They grew green-gold hay for their cows. They grew orange carrots, green lettuce and peas, red strawberries, brown potatoes, purple cabbages, and so on.
One day a farmer from a farmer from the valley next door, brought the family a gift of a basket of pears. The pears were yellow-gold, sweet and crunchy, and very tasty. The farmers families shared a meal together, had the pears for dessert.
After the visiting family had gone, the farmer thought how lovely it would be if his family had pear trees as well. He gathered the seeds, found a place of good earth and planted.
Season after season the trees grew, reaching down into the earth, deeper then the hay, the peas, the strawberries, the potatoes, and all the rest. As they grew the roots pushed down to a view of arsenic that was there, the trees drinking in the poison with the water but slowly.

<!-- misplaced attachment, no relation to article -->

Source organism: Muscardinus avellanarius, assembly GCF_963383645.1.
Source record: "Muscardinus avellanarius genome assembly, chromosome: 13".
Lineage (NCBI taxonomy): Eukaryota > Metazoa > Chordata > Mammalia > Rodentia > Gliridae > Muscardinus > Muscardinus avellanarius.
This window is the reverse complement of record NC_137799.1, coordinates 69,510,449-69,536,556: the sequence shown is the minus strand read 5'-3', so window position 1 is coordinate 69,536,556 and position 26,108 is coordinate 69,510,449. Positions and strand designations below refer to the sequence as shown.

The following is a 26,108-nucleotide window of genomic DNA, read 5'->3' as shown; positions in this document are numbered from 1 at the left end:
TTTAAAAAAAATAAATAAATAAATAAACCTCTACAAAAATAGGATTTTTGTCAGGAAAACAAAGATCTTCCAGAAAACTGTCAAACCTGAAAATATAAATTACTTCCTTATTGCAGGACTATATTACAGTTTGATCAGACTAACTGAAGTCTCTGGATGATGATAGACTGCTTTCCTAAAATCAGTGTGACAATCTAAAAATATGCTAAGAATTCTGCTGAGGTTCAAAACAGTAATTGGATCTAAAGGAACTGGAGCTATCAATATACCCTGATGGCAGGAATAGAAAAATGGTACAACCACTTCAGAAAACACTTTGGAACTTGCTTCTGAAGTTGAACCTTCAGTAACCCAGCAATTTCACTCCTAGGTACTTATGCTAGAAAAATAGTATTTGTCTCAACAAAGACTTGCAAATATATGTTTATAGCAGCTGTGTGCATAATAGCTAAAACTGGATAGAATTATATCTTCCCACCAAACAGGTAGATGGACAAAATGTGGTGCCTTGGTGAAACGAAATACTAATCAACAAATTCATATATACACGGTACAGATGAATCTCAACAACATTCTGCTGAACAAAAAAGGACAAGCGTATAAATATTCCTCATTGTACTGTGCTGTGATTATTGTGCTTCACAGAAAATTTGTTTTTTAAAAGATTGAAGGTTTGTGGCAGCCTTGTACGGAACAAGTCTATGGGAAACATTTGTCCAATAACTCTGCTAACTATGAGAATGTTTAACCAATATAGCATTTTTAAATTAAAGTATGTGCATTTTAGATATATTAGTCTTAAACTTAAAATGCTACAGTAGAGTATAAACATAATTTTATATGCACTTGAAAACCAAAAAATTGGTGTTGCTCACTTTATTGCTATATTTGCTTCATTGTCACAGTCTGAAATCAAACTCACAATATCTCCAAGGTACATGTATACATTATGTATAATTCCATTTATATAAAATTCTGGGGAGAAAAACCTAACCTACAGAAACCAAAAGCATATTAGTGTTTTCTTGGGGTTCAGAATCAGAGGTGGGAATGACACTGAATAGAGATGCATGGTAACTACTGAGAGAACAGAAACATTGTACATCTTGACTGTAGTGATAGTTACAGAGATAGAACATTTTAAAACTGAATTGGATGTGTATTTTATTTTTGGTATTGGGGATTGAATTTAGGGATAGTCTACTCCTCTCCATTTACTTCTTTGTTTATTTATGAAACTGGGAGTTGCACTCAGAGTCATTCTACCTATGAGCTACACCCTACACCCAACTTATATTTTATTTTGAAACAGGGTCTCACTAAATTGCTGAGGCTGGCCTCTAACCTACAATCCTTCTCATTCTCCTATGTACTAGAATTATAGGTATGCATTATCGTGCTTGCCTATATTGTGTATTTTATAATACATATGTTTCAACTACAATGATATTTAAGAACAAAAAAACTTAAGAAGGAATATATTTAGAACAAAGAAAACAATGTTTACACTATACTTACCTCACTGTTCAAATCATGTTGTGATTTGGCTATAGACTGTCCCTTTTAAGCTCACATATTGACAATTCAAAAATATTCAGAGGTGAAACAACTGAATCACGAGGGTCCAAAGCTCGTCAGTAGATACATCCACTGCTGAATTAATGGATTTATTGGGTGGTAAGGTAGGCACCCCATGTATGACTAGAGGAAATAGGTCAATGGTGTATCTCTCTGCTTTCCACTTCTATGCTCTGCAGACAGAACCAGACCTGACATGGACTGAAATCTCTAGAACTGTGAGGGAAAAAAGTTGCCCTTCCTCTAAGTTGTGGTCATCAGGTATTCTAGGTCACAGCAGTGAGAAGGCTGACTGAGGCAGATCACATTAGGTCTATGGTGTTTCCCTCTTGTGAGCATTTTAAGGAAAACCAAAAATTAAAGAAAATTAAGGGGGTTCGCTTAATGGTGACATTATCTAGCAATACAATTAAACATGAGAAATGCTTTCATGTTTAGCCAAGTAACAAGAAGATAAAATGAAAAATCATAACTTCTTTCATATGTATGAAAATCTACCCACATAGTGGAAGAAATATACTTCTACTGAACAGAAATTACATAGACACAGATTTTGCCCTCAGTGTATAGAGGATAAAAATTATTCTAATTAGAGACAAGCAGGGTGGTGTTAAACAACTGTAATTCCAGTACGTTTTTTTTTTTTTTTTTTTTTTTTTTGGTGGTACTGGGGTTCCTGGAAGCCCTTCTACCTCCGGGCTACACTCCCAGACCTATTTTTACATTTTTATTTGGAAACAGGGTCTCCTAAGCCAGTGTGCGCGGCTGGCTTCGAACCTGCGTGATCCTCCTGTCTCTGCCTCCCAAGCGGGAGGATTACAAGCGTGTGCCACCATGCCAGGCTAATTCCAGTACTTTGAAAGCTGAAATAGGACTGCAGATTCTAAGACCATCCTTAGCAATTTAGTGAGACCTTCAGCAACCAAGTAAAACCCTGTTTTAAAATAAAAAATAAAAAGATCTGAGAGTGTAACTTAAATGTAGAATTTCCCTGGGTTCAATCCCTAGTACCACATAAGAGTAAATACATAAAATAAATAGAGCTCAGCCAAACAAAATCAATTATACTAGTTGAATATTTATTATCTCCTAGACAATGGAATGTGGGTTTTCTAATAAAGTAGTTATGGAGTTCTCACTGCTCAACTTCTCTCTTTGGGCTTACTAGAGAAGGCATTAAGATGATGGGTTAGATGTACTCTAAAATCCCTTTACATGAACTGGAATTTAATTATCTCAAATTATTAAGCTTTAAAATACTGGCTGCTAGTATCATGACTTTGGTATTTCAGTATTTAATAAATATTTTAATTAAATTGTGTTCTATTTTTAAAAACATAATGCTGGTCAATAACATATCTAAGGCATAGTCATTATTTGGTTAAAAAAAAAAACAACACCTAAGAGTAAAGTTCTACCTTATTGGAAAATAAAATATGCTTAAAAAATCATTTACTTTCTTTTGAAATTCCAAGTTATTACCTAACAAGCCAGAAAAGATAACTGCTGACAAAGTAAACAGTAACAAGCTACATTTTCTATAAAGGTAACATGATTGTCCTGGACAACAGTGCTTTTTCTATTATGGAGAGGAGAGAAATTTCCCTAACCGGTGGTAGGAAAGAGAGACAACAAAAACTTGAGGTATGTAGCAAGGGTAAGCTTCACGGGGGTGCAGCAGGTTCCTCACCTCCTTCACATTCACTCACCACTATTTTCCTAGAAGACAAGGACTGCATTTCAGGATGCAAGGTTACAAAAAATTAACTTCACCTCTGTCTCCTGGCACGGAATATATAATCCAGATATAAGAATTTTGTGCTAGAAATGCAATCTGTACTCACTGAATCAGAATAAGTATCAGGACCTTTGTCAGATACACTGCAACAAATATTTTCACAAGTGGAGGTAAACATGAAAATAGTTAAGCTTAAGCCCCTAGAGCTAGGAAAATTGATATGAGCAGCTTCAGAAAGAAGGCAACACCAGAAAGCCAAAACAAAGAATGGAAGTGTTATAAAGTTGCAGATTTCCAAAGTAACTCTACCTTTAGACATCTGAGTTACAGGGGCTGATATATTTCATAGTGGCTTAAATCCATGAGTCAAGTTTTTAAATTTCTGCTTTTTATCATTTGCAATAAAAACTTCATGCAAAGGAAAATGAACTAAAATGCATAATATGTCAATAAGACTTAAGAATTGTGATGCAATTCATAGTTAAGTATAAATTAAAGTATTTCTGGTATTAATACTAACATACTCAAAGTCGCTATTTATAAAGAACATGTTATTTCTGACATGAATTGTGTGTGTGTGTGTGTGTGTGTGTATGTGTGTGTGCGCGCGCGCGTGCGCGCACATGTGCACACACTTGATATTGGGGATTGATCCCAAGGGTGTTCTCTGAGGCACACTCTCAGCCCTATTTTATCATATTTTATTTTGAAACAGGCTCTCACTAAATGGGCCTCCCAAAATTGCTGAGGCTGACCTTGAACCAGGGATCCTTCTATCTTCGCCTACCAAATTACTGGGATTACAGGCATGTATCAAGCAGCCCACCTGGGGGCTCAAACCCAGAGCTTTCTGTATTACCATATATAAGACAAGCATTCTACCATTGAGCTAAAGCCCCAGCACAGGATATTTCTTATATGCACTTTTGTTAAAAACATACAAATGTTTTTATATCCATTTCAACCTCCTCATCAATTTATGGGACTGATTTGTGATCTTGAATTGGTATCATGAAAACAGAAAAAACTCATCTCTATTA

The farmer and his family ate the fruit, year after year attaining a tolerance for arsenic until there was almost no amount that would make them sick.
One year, hearing of a new family who had moved in at the far end of the valley, the farmer decided to share a gift of pears with them, as had been shared with him.
The pears were gratefully accepted and rapidly consumed, and soon after the families has parted, the new family succumbed to poison in the pears and perished.
What can we learn from this story?
Blog ID: 2009 12-18_Blog_122